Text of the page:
Blizzard Activision’s new PC game title Diablo 3 launches worldwide tomorrow, and is the culmination of four solid years of a stellar, multi-faceted marketing campaign. With nearly 800,000 pre-orders (that’s nearly 48 million dollars in sales before game has even been released) it’s clear that Blizzard is doing something right.
The marketing campaign for this video game spans the entire spectrum and represents a highly coordinated effort to communicate the utter coolness of Diablo 3 across all channels. Since June 28, 2008, when Diablo 3 was announced at a live event and on Facebook, the energy has continued to grow, as well as the amount of money put into the marketing efforts, the main channels being web, social, live events and TV.
The central point of the web campaign is Diablo3.com, a highly stylized and engaging site that leverages incredibly well-produced media such as video trailers, gameplay footage, previews, concept art, developer diaries, etc., many of which are updated daily. Over the years the site has expanded from a simple teaser site to a thriving community rich with content. The most recent expansion allows visitors to create battle standards which they can use in-game once it’s released - a very cool way to squeeze the last bit of excitement out of the audience before the launch.
With a history going back to 1996, facebook.com/Diablo has continually been a place where Blizzard leverages content from Diablo3.com. The aforementioned “banner creation” component allows players to share their creations to further increase the game’s visibility on social channels. Twitter (twitter.com/#!/diablo) has also been active on a daily basis providing updates and content and driving users to the website.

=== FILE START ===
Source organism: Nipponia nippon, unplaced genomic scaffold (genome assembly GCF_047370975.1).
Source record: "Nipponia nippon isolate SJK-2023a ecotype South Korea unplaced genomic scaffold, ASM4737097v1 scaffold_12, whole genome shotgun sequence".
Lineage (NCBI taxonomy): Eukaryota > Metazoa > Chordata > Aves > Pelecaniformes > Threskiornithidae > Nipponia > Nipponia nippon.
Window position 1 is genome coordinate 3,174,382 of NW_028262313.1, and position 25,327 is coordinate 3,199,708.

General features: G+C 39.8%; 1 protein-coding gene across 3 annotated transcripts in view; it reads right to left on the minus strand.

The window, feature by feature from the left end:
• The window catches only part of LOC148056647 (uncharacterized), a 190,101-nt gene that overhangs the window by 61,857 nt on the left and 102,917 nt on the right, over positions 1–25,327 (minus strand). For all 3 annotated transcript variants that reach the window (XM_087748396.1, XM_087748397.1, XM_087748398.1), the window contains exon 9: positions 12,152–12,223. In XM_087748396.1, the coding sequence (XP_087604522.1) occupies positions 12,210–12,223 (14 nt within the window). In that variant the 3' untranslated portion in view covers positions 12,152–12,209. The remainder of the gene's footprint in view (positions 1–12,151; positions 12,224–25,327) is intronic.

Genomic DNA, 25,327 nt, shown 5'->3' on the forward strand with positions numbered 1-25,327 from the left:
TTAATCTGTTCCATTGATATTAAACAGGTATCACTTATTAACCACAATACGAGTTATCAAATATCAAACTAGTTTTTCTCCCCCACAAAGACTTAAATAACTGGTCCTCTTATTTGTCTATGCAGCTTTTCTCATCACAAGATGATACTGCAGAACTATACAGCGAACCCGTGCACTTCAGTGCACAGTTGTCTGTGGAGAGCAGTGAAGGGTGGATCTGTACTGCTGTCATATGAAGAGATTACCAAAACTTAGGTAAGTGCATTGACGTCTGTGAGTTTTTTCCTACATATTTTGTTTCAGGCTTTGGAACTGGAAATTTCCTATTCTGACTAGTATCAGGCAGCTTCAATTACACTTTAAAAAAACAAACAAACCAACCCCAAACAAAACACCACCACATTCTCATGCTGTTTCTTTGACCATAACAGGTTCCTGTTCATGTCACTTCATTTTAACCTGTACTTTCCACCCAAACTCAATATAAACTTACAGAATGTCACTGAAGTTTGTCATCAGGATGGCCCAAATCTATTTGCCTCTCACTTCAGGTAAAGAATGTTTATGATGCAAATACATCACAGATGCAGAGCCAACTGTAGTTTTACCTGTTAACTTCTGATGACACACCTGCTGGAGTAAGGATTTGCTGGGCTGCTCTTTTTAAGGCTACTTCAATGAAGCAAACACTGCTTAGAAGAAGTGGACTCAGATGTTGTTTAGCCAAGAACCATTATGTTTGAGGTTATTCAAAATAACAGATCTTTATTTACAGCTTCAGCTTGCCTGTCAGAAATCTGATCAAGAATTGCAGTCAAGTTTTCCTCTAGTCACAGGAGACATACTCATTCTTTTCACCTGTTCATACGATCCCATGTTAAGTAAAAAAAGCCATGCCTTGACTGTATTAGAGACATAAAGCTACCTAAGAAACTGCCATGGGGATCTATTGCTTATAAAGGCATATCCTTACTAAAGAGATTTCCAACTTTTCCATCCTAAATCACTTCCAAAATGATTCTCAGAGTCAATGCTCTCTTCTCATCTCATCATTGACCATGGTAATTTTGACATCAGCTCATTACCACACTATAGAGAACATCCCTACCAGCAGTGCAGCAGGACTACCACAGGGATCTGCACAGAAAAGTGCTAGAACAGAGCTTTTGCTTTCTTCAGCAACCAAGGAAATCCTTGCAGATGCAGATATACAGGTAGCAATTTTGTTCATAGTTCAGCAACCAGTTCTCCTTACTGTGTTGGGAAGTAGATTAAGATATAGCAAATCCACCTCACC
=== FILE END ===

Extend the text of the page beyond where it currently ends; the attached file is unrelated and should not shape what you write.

Blizzard is SO big, and there is SO much money to be made, they have literally created their own convention, BlizzCon, to promote only their games. Just to give you the scale of these events, the Foo Fighters played last year (yeah, I was there). One of the key attractions was, of course, a playable demo of Diablo 3, which was set up on hundreds of computers. People took videos of the gameplay with their phones, tweeted their excitement and created a surge of interest in the upcoming release.
As I mentioned before, I’ve been to BlizzCon where they typically have panels in which they reveal and discuss cinematics like these, which recently appeared as television ads:
Now the content may not be your cup of tea, but imagine you are a kid who grew up reading Lord of the Rings and slaying imaginary dragons in your backyard with wooden sticks. Now imagine you’re that same kid in your 20s with $60 of disposable income. There’s no way this marketing doesn’t speak to that inner child and compel action. And they had better. These cinematics take over a year to produce by an entire division at Blizzard and represent an enormous financial investment, even before airtime is purchased. But with presence on ESPN, MTV and Comedy Central (and keeping in mind the number of pre-orders mentioned earlier) you can bet they’re paying off.
What the Diablo 3 campaign shows is how to market to a very specific person, and do it extremely well. It also illustrates what it costs to do so in an impactful and comprehensive way. If the old saying is true, that you have to spend money to make money, then hell, Blizzard should be all set.
And yes, one of those pre-orders is me. See you in Sanctuary.